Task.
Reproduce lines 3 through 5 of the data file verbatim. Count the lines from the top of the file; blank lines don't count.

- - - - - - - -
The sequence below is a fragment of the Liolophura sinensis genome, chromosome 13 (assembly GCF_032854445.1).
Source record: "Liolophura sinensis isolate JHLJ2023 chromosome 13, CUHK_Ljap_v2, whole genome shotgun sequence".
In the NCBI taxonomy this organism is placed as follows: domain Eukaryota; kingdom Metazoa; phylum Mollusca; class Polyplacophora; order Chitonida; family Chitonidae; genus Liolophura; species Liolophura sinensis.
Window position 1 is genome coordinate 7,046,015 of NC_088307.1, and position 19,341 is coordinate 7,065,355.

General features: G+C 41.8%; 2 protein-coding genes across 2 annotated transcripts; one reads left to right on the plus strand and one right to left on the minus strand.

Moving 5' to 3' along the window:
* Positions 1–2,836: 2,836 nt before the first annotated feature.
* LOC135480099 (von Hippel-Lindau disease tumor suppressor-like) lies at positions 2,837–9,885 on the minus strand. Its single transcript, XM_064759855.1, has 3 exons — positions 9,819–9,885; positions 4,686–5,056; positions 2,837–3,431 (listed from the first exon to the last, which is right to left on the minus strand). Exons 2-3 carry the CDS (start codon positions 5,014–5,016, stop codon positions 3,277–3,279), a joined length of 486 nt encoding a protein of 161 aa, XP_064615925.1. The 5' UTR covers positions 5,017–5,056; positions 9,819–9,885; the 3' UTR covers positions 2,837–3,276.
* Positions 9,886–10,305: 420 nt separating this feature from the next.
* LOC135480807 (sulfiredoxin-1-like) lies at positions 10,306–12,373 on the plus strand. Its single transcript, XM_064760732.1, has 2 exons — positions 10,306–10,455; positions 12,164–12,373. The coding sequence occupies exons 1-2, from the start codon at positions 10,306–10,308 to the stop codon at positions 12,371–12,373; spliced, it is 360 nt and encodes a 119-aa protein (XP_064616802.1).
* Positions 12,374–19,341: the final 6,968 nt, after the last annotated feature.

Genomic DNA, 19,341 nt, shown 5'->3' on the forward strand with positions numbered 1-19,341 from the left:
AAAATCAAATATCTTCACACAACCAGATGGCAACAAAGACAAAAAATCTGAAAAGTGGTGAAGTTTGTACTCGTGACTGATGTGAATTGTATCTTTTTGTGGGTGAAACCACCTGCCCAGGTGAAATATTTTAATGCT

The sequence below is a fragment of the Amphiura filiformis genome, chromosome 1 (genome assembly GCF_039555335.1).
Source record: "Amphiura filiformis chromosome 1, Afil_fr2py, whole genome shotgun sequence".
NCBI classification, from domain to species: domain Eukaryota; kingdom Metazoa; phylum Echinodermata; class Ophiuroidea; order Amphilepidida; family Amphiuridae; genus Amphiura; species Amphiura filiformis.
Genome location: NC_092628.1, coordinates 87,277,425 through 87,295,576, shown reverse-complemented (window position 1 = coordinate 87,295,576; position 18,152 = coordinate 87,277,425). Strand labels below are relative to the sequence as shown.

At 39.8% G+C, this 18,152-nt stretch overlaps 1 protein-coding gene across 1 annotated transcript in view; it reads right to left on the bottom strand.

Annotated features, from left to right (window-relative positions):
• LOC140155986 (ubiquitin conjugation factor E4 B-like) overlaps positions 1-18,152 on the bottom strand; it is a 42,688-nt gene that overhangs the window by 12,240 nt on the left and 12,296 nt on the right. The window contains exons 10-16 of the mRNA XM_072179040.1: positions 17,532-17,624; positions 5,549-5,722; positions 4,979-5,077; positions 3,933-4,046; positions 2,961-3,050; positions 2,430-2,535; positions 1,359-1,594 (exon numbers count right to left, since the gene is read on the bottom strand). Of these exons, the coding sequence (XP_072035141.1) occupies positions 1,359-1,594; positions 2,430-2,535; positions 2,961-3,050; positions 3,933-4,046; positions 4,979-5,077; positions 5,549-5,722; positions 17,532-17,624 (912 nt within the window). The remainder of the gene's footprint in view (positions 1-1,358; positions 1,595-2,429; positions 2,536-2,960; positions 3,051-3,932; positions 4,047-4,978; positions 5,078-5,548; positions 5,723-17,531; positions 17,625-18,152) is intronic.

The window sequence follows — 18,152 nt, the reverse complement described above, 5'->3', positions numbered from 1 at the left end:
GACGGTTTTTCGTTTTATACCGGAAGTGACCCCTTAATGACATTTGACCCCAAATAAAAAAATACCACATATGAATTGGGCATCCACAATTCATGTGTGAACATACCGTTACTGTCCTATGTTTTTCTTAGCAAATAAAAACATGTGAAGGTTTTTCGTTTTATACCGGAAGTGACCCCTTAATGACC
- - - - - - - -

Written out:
In the NCBI taxonomy this organism is placed as follows: domain Eukaryota; kingdom Metazoa; phylum Mollusca; class Polyplacophora; order Chitonida; family Chitonidae; genus Liolophura; species Liolophura sinensis.
Window position 1 is genome coordinate 7,046,015 of NC_088307.1, and position 19,341 is coordinate 7,065,355.

General features: G+C 41.8%; 2 protein-coding genes across 2 annotated transcripts; one reads left to right on the plus strand and one right to left on the minus strand.